If you follow racing at all, you can't help but follow the Life At Ten incident at last year's Breeders Crown. As you know, Life At Ten's jockey told ESPN before the race began that the horse did not feel right but nothing was done. The starting gate opened, and the horse was almost immediately eased, taking millions of dollars with him. Well, this past week the KHRC issued their report (four months in the making) and they decided the jockey, John Velasquez and steward, John Veitch were to be the sacrificial lambs. No doubt both made mistakes, but it was magnified by the presence of ESPN. The truth is this happens almost every day at your local racetrack regardless of breed. Does a driver who warms up a horse say someting when a horse doesn't warm up right before the race? They don't want to lose their drives for a trainer (ask yourself when was the last time you saw a horse scratched after the post parade). As for steward Veitch, how reluctant are judges to scratch a horse that has a lot of money wagered on them? I once mentioned before how Ben Webster wanted to scratch the great pacing mare Tarport Hap from a race at the Meadowlands and they refused to scratch her because she had so much money wagered on her; less than a quarter mile into the race, she laid on the track dying (she probably wouldn't have been saved if she was scratched).
The fact is Life At Ten situations occur every day at racetracks around the country; the only difference was this was a high profile event. If ESPN did not interview John Velasquez during the post parade, no one would be saying squat about what happened; it would have been chalked up as one of those things. You may rest assured that at whatever racetrack and breed you support, horses will continue to race when they are not sound enough for their condition and judges and tracks will be reluctant to scratch horses that have huge amounts of money on them. It is part of the game, perhaps an ugly part, but part of the game.
Greyhound racing in North America is on its way out. An article in the St. Petersburg Times indicates a bill has been proposed to allow the sixteen dog tracks to drop racing and continue to offer card games and slot machines (depending on where they are located). Also, they want to allow them to offer Internet poker with out of state dog tracks. The bill would not require racetracks to drop greyhound racing, but it allows them the option without losing their license to operate. As reported by the newspaper, "The market has dictated already that this may be a dying industry, but I don't think it's dead," said Maria Sachs, D-Delray Beach, sponsor of the bill. "I do believe there should be some dog racing where the people want it, and it should be dictated by the people and not by government." Sounds familiar? Unless the standardbred industry acts, we can be talking about similar legislation in other states. In some ways, wasn't the Hanson report saying the same thing? The question is do the horsemen care?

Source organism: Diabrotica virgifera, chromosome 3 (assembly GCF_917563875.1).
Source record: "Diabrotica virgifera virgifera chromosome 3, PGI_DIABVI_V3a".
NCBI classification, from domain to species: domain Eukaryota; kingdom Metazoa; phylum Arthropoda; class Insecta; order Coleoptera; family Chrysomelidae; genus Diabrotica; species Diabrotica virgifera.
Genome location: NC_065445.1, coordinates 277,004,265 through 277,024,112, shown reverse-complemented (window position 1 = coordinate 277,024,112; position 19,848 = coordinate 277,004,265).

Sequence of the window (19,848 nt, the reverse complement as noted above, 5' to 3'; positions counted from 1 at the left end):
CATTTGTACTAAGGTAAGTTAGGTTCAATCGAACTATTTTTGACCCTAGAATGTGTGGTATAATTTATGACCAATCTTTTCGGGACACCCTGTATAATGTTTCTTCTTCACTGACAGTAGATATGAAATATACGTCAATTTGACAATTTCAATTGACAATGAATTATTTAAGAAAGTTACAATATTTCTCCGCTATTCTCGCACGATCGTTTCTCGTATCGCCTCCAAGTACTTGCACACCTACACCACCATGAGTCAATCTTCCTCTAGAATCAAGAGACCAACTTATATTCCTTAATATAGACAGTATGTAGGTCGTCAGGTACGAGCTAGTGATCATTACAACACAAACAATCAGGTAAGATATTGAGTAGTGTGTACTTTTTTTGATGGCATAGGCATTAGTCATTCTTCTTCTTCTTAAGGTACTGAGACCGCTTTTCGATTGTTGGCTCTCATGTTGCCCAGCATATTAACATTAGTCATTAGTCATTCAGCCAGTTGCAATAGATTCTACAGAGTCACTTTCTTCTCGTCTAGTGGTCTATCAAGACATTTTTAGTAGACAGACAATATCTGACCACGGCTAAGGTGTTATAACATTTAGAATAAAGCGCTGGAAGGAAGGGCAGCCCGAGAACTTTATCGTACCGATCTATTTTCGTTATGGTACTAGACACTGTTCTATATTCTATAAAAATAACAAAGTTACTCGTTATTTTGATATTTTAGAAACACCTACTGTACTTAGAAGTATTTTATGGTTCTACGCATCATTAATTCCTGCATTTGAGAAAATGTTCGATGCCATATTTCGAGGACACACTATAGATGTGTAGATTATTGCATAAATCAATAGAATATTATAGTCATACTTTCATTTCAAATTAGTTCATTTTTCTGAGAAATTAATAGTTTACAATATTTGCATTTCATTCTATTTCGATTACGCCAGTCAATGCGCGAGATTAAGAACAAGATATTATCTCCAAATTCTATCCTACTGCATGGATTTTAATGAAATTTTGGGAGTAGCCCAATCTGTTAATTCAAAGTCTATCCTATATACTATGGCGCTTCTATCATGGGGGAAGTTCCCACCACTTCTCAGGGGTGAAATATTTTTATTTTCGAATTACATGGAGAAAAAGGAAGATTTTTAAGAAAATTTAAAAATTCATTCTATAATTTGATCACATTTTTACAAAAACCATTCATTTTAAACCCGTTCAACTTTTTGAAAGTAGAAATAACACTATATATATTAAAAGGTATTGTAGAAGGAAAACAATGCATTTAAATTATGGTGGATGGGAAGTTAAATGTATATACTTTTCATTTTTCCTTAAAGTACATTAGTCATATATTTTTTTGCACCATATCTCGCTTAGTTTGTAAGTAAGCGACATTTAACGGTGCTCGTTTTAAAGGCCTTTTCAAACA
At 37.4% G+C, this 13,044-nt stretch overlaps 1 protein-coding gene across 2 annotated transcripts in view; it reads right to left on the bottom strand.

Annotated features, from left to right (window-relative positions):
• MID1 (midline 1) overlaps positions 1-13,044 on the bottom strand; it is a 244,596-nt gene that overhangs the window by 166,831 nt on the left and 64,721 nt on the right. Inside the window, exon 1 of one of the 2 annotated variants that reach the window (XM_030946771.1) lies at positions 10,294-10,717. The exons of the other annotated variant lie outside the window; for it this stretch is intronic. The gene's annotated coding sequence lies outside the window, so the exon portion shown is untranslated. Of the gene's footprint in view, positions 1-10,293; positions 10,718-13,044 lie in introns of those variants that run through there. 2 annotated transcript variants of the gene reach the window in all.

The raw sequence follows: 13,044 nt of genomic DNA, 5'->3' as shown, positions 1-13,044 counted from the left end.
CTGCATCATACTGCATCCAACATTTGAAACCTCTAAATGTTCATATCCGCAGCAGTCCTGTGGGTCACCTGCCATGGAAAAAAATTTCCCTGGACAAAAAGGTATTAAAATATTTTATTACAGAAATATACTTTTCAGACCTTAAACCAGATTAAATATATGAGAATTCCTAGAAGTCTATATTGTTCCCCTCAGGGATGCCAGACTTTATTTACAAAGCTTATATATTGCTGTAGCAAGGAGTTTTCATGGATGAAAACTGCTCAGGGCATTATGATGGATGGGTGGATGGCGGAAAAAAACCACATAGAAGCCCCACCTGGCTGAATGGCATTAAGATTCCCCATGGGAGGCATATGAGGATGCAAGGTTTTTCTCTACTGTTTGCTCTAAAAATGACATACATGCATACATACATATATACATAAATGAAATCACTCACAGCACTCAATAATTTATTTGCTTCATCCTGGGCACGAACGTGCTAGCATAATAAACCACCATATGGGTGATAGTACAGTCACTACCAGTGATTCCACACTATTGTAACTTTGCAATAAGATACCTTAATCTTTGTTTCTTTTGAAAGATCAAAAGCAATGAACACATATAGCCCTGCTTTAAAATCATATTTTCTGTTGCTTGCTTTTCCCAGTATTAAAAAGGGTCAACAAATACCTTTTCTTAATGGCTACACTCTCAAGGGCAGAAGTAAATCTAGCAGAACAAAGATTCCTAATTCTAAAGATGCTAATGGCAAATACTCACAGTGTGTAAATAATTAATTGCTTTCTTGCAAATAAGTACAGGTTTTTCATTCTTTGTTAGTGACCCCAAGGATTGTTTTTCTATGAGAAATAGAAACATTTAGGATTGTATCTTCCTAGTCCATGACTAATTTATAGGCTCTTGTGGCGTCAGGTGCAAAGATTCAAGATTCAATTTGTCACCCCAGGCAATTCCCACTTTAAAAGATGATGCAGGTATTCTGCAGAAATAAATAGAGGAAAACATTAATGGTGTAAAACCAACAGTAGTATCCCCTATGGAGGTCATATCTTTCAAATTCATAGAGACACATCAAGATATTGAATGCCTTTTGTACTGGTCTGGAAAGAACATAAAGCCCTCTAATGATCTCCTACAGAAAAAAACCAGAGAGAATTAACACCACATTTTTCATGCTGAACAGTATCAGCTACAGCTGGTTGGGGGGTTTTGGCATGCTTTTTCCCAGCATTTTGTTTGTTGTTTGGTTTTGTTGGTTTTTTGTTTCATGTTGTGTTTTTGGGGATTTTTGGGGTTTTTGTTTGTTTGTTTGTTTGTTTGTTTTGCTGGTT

Chester and Pocno Downs will both be open by Tuesday evening, yet Tioga Downs makes news with a 10% across the board increase in purses. The top horses on the grounds will be racing for $16,500, Last year there was an influx of horses from Pompano Park due to their closing for the summer. Despite the fact Pompano will continue racing, I don't think Tioga will have a problem filling their race cards.
Jeff Gural had his first meeting with Governor Christie's staff regarding his proposal to save the Meadowlands. To no one's surprise, the proposal was not accepted as is. This shouldn't cause concern, at this point; this is all part of the common negotiations which typically occurs in these types of matters. I do have one concern. Why there was no competitive bidding for the Meadowlands lease? Now make no mistake, I don't think anyone other than Jeff Gural wold want it, but the NJSEA put out a RFP for Monmouth Park and eight groups expressed interest. I can't help but wonder if the Meadowlands becomes profitable once again or should the prospect of slots come back, someone is going to bring up the lack of bidding for the Meadowlands to get their hands on the track..
In California, the CHRB is considering eliminating the coupled entry rule completely to make up for the shortage of horses that plagues the state and create more wagering interests. Under the proposal, all the track will have to do is mention at the bottom of the program the names of the owners who have an interesting in the uncoupled entry. Why is this important, once this rule takes hold in California, it will likely sweep East.
Lucky Jim and Cassis qualified at the Meadowlands yesterday, getting ready to make their seasonal debuts. Prime time is almost here. The question is where will they be racing this spring and summer?